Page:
Regulations that enable European member states to confiscate mafia assets and reallocate them to the third sector should take hold, writes Sabrina Pignedoli.
Brussels (Brussels Morning) An important element in the fight against mafias is reallocating the confiscated assets of these criminal organisations for projects or initiatives that instead, benefit society.
Management of assets seized in Italy is entrusted to ANBSC (National Agency for the Administration and Destination of Assets Seized and Confiscated from Organised Crime). The work of this agency shows that from the fight against mafias we can derive social utility.
After a recent call by ANSBC, the first one to entrust the confiscated goods — a thousand lots of land throughout Italy — directly to the third sector, an inspection discovered that some of these lots were still in the hands of criminal organisations. Some could not be reallocated others only existed only on land register maps.
Many of the associations that responded to the call, with 160 projects, were disappointed, but I tell them not to be discouraged. We must continue this civic battle with tenacity and not give in to absurdities such as the one in which the SIPPI database — where the assets subject to confiscation are catalogued — does not correspond to the databases to which the local police have access.
In Italy, as in Europe, there is a lot of work to be done but the fruits of our political action are becoming evident. In fact, last December the European regulation 2018/1805 on the mutual recognition of the freezing and confiscation of mafia assets in all European countries came into force.
The regulation is an attack to the heart of organised crime that too often takes dirty money abroad, recycling it into apparently clean investments that are not raising suspicions among local authorities. The Five Star Movement in Brussels had worked hard during the last legislature to improve and strengthen the regulation 2018/1805. Thanks to our amendments and our active contribution, we were able to include Italian preventive measures in the scope of the regulation, focusing on the fact that the amendments fully respected the rights of accused and suspects and had the purpose of removing the assets available to criminal organisations.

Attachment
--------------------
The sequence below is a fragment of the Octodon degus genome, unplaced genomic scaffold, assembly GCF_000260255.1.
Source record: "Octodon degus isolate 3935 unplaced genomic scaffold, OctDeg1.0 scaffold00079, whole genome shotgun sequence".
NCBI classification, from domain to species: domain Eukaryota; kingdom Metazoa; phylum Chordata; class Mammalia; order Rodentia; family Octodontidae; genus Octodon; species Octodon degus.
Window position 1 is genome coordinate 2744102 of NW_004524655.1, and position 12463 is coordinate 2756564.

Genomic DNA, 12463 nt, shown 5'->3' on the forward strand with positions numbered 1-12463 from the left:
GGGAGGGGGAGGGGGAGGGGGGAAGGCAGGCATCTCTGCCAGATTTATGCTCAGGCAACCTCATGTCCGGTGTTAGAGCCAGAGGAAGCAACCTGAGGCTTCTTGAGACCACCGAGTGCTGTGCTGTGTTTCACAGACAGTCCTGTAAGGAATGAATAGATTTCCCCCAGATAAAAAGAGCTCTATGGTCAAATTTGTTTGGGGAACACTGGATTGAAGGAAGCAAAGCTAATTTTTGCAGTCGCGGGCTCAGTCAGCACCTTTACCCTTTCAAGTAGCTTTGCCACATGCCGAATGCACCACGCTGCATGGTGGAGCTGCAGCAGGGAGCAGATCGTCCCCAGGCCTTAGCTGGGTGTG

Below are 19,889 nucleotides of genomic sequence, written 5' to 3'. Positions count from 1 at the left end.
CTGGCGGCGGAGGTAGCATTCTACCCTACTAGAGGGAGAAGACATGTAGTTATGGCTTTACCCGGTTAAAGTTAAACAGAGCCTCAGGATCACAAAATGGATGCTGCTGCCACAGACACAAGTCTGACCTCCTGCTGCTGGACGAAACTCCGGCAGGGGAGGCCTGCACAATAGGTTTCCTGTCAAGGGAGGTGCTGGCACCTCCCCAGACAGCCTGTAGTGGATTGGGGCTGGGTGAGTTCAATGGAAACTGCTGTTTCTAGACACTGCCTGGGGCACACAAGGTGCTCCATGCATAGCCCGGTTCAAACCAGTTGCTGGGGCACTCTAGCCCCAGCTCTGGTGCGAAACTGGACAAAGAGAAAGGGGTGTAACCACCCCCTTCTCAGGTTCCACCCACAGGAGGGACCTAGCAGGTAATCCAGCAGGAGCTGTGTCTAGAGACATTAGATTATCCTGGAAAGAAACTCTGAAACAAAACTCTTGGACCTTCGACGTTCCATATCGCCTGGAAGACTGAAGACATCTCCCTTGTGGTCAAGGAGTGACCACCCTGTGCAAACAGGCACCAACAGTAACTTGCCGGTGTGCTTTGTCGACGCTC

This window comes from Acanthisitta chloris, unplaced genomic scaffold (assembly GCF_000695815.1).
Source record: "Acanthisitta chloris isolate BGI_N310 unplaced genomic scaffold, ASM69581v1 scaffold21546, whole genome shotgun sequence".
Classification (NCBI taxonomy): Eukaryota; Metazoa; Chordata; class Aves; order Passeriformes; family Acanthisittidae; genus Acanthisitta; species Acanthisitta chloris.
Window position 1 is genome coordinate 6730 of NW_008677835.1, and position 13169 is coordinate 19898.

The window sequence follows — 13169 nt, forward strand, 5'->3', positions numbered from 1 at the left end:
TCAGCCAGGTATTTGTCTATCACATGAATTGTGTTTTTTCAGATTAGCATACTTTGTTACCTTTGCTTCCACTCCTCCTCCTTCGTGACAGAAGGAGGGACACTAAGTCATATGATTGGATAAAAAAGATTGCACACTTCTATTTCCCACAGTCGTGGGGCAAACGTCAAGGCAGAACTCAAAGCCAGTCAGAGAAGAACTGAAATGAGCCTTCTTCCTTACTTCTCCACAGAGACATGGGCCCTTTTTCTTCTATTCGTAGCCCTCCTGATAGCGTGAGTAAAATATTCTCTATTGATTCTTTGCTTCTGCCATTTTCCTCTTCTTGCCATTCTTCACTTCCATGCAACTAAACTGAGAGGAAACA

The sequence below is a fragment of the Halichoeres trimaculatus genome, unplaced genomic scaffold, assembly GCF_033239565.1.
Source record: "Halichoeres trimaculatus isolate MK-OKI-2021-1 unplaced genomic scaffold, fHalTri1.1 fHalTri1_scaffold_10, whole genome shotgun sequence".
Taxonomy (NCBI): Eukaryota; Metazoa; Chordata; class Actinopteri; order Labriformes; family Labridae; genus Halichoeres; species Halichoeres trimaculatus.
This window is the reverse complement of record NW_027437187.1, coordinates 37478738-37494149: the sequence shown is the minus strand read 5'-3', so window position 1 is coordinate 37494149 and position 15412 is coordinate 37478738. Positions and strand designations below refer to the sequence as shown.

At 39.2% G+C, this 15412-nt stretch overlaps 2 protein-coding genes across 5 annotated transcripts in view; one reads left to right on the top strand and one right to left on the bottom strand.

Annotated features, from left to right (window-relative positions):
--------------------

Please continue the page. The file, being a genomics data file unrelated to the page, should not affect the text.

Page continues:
This new regulation on the mutual recognition of the freezing and confiscation of mafia property in all the European countries has quickly found a first application: a land of about 4.6 square miles was seized in Zimbor, Romania, in the context of an anti-Camorra operation of the Prosecutor’s office of Salerno.
Finally, an end was put to the shameful tricks of crime bosses whose money laundering by way of investments in other European countries guaranteed them impunity and wealth.
Thanks to this regulation, the fight against the mafia is not hindered by borders and is extended to all Europe.
The next objective will be to extend the process of reallocation to all European countries and for a specific ‘anti-mafia’ legislation in all EU member states, similar to the approaches in Italy. The European Parliament adopted a resolution based on my report, in which the Commission is urged to intervene so that mafia crimes will be recognised in all the member states.
The criminal offense of mafia association must be included in European law with the aim of giving to the judiciary and law enforcement the right tools to fight mafias more effectively. Only in this way our society will be fairer and freer.